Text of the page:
Check out your local library: It's not just for books anymore

The public library is one of the best “free” resources in many communities, and a personal favorite of our personal finance expert. From yes, the books, to films to Internet portals and teen resources, libraries have something for everyone.

Gregory Bull/AP
Library Branch Manager Matt Beatty, center, helps a customer at a San Diego Public Library in this June 2012 file photo. Beatty has worked for the city as a librarian for more than 11 years. From books to films to community programs, public libraries offer a wealth of resources for the frugally minded.

The public library is my single favorite “free” resource in my community. In fact, I value it so much that I actually posted a visual tour of the local library I use the most on this site a few years ago.

(It’s worth noting that libraries aren’t truly free. While you don’t have to pay any money immediately to use the resources, libraries are usually funded by a mix of taxpayer dollars, grants, and donations. However, the value that most people get out of the library, if they choose to use it, far exceeds what goes into the library.)

A good library isn’t some unique resource that you’ll just find in certain towns. Most towns have a library, even small ones like the one depicted below.

What value can you get out of your local library? I’m going to reiterate some of the items mentioned in my “tour” post above, along with some other value that libraries contribute.

Books Yes, libraries are a warehouse of books that you can check out for free. You can also find magazines, newspapers, tax documents, and other such printed material at the library, too. Beyond that, most librarians are quite happy to share their expertise in helping you find the right book for your needs and interests.

Music Most libraries have a collection of CDs that you can check out for your own enjoyment. Larger libraries even have musical discovery programs to help introduce you to new kinds of music that you may never have known about before.

Films Many libraries have DVDs that you can check out. Some libraries carry this further and show films at the library. Larger libraries even have a small auditorium which goes a long way toward creating a theater-like experience for free.

Cultural events Libraries often host muscial groups, speakers, and presenters of all kinds for the public to enjoy. At my own library, I’ve heard authors speak and bands perform. I’ve seen jugglers juggle and movie directors present their work.

Audiobooks Going on a trip? Your library likely has a good collection of audiobooks to check out that will make your travel a lot more enjoyable.

Meeting places Many libraries have rooms that can be used for meetings of community groups. I’ve participated in gaming groups and book clubs at libraries, and I’ve seen everything from gardening clubs to jester training (yes, jester training) at libraries.

Children’s resources Libraries often have abundant children’s resources. For example, right now my children are involved in a robust reading program that rewards them for summer reading with new books and other items, plus there’s a weekly storytime and other activities at the library for them.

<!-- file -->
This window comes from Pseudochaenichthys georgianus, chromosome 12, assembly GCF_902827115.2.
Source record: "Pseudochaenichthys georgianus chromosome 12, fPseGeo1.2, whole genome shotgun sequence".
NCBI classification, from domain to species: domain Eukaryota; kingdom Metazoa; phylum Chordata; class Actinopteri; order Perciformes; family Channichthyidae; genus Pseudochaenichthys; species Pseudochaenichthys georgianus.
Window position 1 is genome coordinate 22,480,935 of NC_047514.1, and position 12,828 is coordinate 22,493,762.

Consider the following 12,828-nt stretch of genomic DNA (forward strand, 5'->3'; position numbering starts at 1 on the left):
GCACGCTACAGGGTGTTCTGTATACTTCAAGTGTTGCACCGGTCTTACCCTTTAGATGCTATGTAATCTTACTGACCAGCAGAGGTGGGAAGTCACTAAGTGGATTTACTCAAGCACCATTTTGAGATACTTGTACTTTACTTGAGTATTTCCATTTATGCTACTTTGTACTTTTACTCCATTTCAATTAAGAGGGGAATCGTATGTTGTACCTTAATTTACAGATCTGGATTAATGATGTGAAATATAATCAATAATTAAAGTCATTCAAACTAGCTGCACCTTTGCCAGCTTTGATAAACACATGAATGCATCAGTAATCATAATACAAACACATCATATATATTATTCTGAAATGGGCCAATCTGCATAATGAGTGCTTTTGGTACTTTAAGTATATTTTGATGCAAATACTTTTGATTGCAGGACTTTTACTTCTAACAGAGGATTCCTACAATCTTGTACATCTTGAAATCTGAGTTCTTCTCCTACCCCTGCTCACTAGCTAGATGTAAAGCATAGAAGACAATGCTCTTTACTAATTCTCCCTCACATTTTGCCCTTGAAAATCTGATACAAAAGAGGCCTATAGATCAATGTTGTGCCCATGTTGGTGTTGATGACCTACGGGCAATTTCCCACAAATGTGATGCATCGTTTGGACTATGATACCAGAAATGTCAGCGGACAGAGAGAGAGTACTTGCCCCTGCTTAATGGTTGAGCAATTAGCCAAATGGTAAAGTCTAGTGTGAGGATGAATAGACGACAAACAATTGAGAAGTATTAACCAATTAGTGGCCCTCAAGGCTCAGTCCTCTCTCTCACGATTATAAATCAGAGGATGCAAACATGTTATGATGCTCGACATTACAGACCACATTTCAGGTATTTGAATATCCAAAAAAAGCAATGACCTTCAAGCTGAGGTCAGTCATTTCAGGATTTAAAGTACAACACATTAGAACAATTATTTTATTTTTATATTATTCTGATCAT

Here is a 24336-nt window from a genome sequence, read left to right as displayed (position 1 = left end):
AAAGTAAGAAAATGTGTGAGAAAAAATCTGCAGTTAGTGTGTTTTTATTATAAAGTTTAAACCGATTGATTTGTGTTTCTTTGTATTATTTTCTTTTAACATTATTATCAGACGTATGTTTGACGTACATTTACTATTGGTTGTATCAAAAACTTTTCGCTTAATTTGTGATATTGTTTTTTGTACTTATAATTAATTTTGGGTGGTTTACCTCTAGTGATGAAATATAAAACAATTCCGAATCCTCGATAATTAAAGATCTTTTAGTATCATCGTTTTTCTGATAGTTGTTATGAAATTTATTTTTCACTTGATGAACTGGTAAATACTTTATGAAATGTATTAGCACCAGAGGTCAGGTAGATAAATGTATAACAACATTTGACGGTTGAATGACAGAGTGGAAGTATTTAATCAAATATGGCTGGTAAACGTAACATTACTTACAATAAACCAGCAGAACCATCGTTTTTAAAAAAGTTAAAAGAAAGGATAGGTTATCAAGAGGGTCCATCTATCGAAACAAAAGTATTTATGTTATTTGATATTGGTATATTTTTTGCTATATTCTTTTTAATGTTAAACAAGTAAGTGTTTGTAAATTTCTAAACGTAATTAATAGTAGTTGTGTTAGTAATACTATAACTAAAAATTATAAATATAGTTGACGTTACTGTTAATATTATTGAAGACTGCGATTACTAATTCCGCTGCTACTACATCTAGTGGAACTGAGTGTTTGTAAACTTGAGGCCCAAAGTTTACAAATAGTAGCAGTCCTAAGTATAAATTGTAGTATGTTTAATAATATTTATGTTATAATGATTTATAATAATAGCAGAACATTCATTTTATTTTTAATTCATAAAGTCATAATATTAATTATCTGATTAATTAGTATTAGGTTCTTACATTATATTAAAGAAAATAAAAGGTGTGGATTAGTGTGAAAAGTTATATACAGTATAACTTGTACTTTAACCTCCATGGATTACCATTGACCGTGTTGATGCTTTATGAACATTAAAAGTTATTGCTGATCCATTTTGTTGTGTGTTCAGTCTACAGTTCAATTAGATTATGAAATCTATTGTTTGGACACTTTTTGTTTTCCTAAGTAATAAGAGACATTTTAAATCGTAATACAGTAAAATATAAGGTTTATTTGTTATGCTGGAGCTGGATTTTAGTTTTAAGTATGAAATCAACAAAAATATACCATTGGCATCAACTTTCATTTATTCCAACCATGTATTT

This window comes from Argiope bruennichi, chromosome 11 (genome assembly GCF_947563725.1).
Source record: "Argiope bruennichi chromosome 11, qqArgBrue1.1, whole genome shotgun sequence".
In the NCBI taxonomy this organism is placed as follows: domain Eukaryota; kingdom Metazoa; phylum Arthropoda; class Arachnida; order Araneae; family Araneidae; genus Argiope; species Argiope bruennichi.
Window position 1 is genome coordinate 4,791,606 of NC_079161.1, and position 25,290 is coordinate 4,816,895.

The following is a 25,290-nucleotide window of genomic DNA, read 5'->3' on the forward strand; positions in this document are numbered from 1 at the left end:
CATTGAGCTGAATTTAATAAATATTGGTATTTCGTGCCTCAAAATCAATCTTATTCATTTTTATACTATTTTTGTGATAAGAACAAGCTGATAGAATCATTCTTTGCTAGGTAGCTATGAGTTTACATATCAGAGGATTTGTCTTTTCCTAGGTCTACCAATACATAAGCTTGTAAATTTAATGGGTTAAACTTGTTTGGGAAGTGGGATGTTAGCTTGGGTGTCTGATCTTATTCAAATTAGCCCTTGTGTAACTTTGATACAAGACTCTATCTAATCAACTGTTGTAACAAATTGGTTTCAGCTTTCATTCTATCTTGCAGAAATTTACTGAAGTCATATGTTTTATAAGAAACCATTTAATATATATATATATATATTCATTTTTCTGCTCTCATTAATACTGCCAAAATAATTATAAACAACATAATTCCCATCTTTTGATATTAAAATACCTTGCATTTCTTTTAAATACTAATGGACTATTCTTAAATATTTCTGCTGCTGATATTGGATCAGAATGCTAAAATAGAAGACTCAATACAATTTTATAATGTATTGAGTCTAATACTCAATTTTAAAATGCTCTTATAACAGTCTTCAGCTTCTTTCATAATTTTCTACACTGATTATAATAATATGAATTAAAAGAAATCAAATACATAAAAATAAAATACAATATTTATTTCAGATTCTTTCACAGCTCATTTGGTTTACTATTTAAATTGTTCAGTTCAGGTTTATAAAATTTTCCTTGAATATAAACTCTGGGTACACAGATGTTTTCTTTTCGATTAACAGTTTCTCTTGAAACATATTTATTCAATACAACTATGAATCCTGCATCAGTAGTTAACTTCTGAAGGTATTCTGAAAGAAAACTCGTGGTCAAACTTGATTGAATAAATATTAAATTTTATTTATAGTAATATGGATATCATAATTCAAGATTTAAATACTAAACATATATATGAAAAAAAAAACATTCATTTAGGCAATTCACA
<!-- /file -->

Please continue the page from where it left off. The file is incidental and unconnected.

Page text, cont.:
Internet access Almost every library today offers computer use with internet access for those who do not have access to the internet at home. Many libraries offer wi-fi access for people who bring in their laptops and other devices.

Teen resources Many larger libraries offer teen programs, including rooms where teens can hang out together in a safe yet private environment. They also offer book clubs targeting teenagers.

Additional community resources Some libraries offer additional services beyond these. For example, some local libraries offer battery recycling. One local library near us offers free paper recycling for people who don’t have home pick-up.

Your local library has a wealth of resources right there for you to take advantage of. All you have to do is walk in the door.

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Dear Reader,

About a year ago, I happened upon this statement about the Monitor in the Harvard Business Review – under the charming heading of “do things that don’t interest you”:

“Many things that end up” being meaningful, writes social scientist Joseph Grenny, “have come from conference workshops, articles, or online videos that began as a chore and ended with an insight. My work in Kenya, for example, was heavily influenced by a Christian Science Monitor article I had forced myself to read 10 years earlier. Sometimes, we call things ‘boring’ simply because they lie outside the box we are currently in.”

If you were to come up with a punchline to a joke about the Monitor, that would probably be it. We’re seen as being global, fair, insightful, and perhaps a bit too earnest. We’re the bran muffin of journalism.

But you know what? We change lives. And I’m going to argue that we change lives precisely because we force open that too-small box that most human beings think they live in.

The Monitor is a peculiar little publication that’s hard for the world to figure out. We’re run by a church, but we’re not only for church members and we’re not about converting people. We’re known as being fair even as the world becomes as polarized as at any time since the newspaper’s founding in 1908.

We have a mission beyond circulation, we want to bridge divides. We’re about kicking down the door of thought everywhere and saying, “You are bigger and more capable than you realize. And we can prove it.”

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